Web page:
HP Pavilion dv7 QE: A Gorgeous Laptop That Falls Short in Performance
By Sarah Jacobsson Purewal
At a Glance
Lightweight for its category
The speakers disappoint
The HP Pavilion dv7 QE is undoubtedly an attractive machine, but it struggles to match other desktop replacements’ performance scores.
The HP Pavilion dv7 Quad Edition is HP’s higher-end model in its dv7 series. It’s undoubtedly a gorgeous machine, but in performance it doesn’t quite measure up to other desktop replacement laptops. Still, it’s lighter than most 17-inchers, and it has a fairly long battery life, so it’s worth a look.
Our review model, priced at $1495 (as of October 20, 2011), features a second-gen Intel Core i7-2630QM processor, 8GB of RAM (upgradable to 16GB), and a 500GB hard drive. The dv7 also has a 160GB solid-state boot drive for quick startup. HP bills it as a performance machine, and it includes all the perks, such as switchable graphics (an AMD Radeon HD 6770M discrete graphics card is in there) and a Blu-ray Disc player. The dv7 runs the 64-bit version of Windows 7 Home Premium.
Though this laptop is large, it’s also surprisingly sleek. It weighs just 7.0 pounds by itself (light for the desktop replacement category), and 8.7 pounds with the power brick. Luckily, the dv7 also has decent battery life: In our tests the dv7 lasted about 4.3 hours, a good 30 minutes longer than the average battery life we’ve seen from recently reviewed desktop replacements.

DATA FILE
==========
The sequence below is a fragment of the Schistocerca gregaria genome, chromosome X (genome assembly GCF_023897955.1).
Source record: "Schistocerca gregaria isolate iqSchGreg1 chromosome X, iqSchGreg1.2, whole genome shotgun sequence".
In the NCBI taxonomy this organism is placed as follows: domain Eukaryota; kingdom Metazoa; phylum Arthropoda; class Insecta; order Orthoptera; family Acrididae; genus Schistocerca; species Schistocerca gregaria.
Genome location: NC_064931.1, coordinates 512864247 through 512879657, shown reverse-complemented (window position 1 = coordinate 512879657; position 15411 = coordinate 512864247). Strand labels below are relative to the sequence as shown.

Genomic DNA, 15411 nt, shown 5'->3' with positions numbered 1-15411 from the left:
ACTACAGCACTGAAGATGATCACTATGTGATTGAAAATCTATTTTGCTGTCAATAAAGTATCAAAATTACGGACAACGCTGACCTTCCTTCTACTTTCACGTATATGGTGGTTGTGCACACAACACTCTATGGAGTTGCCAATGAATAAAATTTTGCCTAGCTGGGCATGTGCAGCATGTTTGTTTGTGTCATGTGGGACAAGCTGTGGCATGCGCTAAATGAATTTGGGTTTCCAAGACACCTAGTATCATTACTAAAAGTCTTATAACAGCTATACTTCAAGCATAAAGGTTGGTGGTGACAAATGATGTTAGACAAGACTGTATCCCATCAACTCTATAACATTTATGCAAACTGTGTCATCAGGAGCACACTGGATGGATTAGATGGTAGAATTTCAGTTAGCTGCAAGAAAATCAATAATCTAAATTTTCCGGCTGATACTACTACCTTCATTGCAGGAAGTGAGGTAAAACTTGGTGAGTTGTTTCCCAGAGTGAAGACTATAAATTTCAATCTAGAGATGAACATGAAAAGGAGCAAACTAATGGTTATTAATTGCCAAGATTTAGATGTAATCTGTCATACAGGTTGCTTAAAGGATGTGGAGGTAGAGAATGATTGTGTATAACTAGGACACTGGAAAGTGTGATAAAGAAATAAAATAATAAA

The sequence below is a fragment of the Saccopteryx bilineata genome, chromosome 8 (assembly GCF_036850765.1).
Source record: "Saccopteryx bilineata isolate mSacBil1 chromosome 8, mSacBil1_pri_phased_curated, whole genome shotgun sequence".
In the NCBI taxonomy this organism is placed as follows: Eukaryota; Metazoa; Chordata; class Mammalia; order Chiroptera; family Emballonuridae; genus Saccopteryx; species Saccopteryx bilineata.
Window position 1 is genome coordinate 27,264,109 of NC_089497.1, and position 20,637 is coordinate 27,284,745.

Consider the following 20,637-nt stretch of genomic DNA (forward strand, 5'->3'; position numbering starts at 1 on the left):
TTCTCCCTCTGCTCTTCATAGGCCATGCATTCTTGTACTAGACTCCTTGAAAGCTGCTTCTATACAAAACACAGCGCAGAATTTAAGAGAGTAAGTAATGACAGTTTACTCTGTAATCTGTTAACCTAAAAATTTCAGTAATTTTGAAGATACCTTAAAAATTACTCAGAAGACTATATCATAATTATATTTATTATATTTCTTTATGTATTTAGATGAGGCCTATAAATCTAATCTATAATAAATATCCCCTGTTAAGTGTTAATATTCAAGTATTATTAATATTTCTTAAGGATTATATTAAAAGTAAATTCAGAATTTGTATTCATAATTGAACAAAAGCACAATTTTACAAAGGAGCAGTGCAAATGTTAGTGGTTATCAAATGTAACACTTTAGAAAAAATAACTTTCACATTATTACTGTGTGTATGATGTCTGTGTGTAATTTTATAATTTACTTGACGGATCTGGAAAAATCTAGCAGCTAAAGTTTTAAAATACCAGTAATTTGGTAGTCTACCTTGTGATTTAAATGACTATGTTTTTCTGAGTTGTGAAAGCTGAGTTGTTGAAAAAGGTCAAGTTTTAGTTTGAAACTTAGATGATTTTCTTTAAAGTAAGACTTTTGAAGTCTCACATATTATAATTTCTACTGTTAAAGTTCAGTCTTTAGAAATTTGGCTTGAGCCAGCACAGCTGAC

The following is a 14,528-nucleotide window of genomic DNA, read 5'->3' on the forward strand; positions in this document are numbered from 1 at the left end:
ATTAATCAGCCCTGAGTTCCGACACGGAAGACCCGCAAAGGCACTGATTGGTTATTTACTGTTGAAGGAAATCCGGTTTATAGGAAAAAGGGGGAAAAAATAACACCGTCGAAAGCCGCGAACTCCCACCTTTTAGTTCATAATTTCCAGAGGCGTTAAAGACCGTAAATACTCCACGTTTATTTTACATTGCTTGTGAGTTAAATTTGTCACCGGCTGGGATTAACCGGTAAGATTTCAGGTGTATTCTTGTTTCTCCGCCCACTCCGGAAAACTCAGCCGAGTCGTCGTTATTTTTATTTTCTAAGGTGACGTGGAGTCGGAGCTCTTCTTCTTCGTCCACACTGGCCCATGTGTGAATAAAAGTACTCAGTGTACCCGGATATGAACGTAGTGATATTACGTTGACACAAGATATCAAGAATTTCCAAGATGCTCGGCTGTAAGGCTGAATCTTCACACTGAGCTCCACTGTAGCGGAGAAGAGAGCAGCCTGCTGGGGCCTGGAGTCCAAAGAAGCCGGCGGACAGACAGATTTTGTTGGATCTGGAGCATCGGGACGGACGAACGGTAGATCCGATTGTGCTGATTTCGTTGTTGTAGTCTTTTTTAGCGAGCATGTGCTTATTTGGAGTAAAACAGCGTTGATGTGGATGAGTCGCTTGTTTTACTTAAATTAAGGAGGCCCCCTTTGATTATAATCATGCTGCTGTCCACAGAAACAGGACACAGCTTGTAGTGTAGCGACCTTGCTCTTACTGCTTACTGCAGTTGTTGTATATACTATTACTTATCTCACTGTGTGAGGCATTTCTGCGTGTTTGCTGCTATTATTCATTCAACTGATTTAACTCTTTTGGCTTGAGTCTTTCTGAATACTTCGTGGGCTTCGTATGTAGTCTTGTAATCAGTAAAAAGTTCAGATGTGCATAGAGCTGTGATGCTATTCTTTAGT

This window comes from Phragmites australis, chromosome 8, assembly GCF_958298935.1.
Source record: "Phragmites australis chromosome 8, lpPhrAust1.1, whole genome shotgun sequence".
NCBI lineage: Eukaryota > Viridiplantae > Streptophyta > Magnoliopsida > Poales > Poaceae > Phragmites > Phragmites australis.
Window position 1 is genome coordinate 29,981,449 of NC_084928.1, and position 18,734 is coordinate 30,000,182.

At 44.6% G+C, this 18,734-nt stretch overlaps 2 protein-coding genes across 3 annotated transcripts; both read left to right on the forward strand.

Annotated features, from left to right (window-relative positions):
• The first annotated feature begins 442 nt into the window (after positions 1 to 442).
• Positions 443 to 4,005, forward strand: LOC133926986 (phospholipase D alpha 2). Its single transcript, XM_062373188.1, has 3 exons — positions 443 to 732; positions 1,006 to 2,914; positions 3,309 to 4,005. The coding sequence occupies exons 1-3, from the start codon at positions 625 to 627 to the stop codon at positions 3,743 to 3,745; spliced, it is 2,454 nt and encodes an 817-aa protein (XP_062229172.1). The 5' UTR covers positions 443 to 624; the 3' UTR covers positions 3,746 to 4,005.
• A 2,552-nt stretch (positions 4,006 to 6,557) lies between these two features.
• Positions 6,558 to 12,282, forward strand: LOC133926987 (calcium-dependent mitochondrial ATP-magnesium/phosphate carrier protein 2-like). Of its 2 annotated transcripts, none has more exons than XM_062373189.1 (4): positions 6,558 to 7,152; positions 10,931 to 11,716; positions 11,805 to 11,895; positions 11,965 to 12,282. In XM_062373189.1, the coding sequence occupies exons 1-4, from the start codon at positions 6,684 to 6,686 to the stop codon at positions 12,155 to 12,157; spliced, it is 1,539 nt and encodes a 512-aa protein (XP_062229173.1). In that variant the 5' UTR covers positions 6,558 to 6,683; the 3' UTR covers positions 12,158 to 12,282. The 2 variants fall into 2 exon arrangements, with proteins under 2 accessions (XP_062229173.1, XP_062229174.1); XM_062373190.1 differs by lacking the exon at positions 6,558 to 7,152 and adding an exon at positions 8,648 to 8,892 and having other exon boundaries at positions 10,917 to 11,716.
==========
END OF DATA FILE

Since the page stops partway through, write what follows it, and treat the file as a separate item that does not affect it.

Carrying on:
The black lid is simple brushed aluminum, with a small HP logo in the lower-left corner. The logo appears mirrored when the computer is closed, but lights up when the computer is turned on. Regrettably, although the brushed aluminum initially looks rather sexy, it’s prone to fingerprints.
The interior of the dv7 is as attractive as the exterior: The deck features the same black brushed aluminum as the cover, and slopes gradually downward into the glossy keyboard area. The keyboard offers matte-black island-style keys against a shiny black background, and is full-size with a ten-key number pad. It’s quiet and easy to type on, and the keys give good individual feedback despite having a soft touch. The arrow keys are a little small, no doubt to allow room for the number pad. This arrangement might annoy some people, though you can of course use the 2, 4, 6, and 8 number-pad keys as arrow keys too.
Below the keyboard is a smooth black touchpad with rounded corners and two discrete mouse buttons. The touchpad is large and responsive, and both mouse buttons are big and easy to press. A thin white light surrounds the touchpad and mouse buttons, but you can turn it off by pressing the Fn key and the spacebar. Pressing and holding the upper-left corner of the touchpad allows you to disable it should you happen to use an external mouse.
The rest of the interior is very simple–not overwhelmed with lights or buttons, thank goodness. Above the keyboard is a power button, as well as an Internet button (pressing this button opens a new Internet Explorer window). A fingerprint reader resides in the lower-right part of the deck.